Sacral ulcers are skin injuries that occur in the sacral region of the body, near the lower back and spine. These ulcers fall under the umbrella of pressure sores, which are more commonly referred to as bedsores. All types of pressure sores tend to form due to lethargy and extended pressure on a part of the body with lesser amounts of fat to absorb it. According to the U.S. Centers for Disease Control and Prevention (CDC), this pressure prevents blood from reaching certain parts of the body. Without proper blood flow, the skin in the area that is enduring pressure can start to die off. As this happens, open wounds can form and damage a person’s muscle tissue while also threatening further infection.
The development of sacral ulcers often suggests that the person in question has endured long-term pressure on their tailbone. These injuries often manifest when a person has been left sitting or lying down for several days to weeks at a time. Unfortunately, the CDC reports that more than one in 10 nursing home residents has pressure ulcers, including sacral ulcers.
Why and How Sacral Ulcers Develop
Sacral ulcers appear on the lower back, tailbone, and rear. The conditions that are more likely to cause sacral ulcers to form include:
- Low mobility – If a person is unable to move on their own, they will not be able to relieve the type of pressure that causes sacral ulcers. As such, bed-bound individuals or those with limited opportunities for activity will face greater exposure to sacral pressure than an otherwise healthy individual.
- Lack of ability to communicate – Even if a person does have the ability to move, they may not have the ability to recognize and communicate the pain they feel when sacral ulcers begin to develop. This is especially true for those who have a physical or mental inability to express themselves or acknowledge their pain.
- Excessive moisture – Individuals who suffer from incontinence, sweat heavily, or live in high-humidity locations without the ability to move freely will endure more friction when sitting or lying down.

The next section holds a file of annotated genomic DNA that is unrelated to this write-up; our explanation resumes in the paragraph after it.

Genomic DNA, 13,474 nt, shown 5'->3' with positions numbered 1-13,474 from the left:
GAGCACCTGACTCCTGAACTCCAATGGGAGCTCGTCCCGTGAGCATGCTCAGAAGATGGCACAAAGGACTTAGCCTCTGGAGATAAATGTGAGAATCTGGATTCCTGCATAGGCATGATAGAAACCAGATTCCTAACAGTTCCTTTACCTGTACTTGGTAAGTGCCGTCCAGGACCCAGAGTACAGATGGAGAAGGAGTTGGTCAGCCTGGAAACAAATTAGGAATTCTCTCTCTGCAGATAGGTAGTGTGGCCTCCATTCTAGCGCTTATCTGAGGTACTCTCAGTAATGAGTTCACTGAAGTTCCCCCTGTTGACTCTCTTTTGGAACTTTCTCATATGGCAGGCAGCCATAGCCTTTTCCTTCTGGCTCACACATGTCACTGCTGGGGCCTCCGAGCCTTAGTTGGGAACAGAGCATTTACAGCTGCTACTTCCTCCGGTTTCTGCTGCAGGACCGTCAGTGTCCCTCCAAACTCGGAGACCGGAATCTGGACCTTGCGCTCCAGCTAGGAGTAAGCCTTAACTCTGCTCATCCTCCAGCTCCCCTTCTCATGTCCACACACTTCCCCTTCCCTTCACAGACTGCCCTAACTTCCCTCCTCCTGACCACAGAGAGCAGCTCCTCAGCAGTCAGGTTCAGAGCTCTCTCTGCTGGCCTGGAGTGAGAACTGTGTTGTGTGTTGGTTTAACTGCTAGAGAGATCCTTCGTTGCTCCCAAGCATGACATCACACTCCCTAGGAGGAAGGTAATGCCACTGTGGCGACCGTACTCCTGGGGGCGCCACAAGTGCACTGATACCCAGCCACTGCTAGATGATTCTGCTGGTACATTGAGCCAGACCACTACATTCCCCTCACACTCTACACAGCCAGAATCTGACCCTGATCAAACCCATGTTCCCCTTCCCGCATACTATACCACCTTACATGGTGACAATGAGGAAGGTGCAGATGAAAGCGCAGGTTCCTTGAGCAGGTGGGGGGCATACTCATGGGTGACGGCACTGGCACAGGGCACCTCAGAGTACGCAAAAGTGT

- Exposure to friction – In a similar vein, long-term exposure to friction from an uncomfortable bed, sheets, or other surfaces can aggravate the skin and make it more sensitive to the kind of pressure that causes ulcers.
- Poor diet – A person’s body needs a balance of nutrients to fight off infections. If a person does not have access to the food and water they need to remain healthy, they will likely struggle to fight the infections that sacral ulcers can elicit in the body.
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Assessing the Severity of Sacral Ulcers
Sacral ulcers develop in stages and should be treated depending on their severity. These stages are:
- Stage One – Skin has not yet started to die away, but the area appears irritated and discolored as well as being tender to the touch.
- Stage Two – The skin around the sensitive area begins to die off, and a small indent begins to form at the pressure site. If exposed to additional bacteria, the wound may develop pus and begin to leak.
- Stage Three – The wound no longer resembles a blister and is now open to several layers of skin. It will have a foul smell and will not stop producing pus or other fluids. The revealed tissue will be visibly unhealthy or discolored.
- Stage Four – The ulcers have reached and damaged nerves, muscle, or bone. The odor will resemble rotting meat. According to the CDC, the ulcers themselves will be at significant risk for sepsis.
If a person has attentive and active caretakers, treating sacral ulcers can be a straightforward process. Ulcers still in Stage One or Stage Two need to be cleaned, and the patient should be rotated or moved on a schedule. By implementing these simple treatments, any present signs of damage can begin to fade.
When Sacral Ulcers Require Surgery
If you catch sacral ulcers early, then improving a person’s diet and keeping them active while cleaning the wounds can reverse the damage. Once a person starts to show symptoms of Stage Three development, most medical professionals recommend surgery as the most effective curative.
To remove the dead skin that results from untreated sacral pressure, medical professionals will use the methods most appropriate for the patient’s situation. These methods can include:
- Biological treatment
- Enzyme therapy
- Surgical excision
Once the dead skin is removed, the wound will most likely need to be repaired and covered as well.
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Sacral Ulcers as a Sign of Neglect or Abuse
Sacral ulcers and other types of pressure sores or bedsores tend to indicate neglect or abuse when the patient in question resides in a nursing home or care facility. The presence of these sores, if unexplained by the person’s existing medical history, suggests a violation of a patient’s right to care.
If your loved one has developed sacral ulcers, a nursing home abuse lawyer can explain your options and help you take the next steps. Call our team at Ben Crump Law, PLLC today at 800-959-1444 to discuss your rights and potential compensation.
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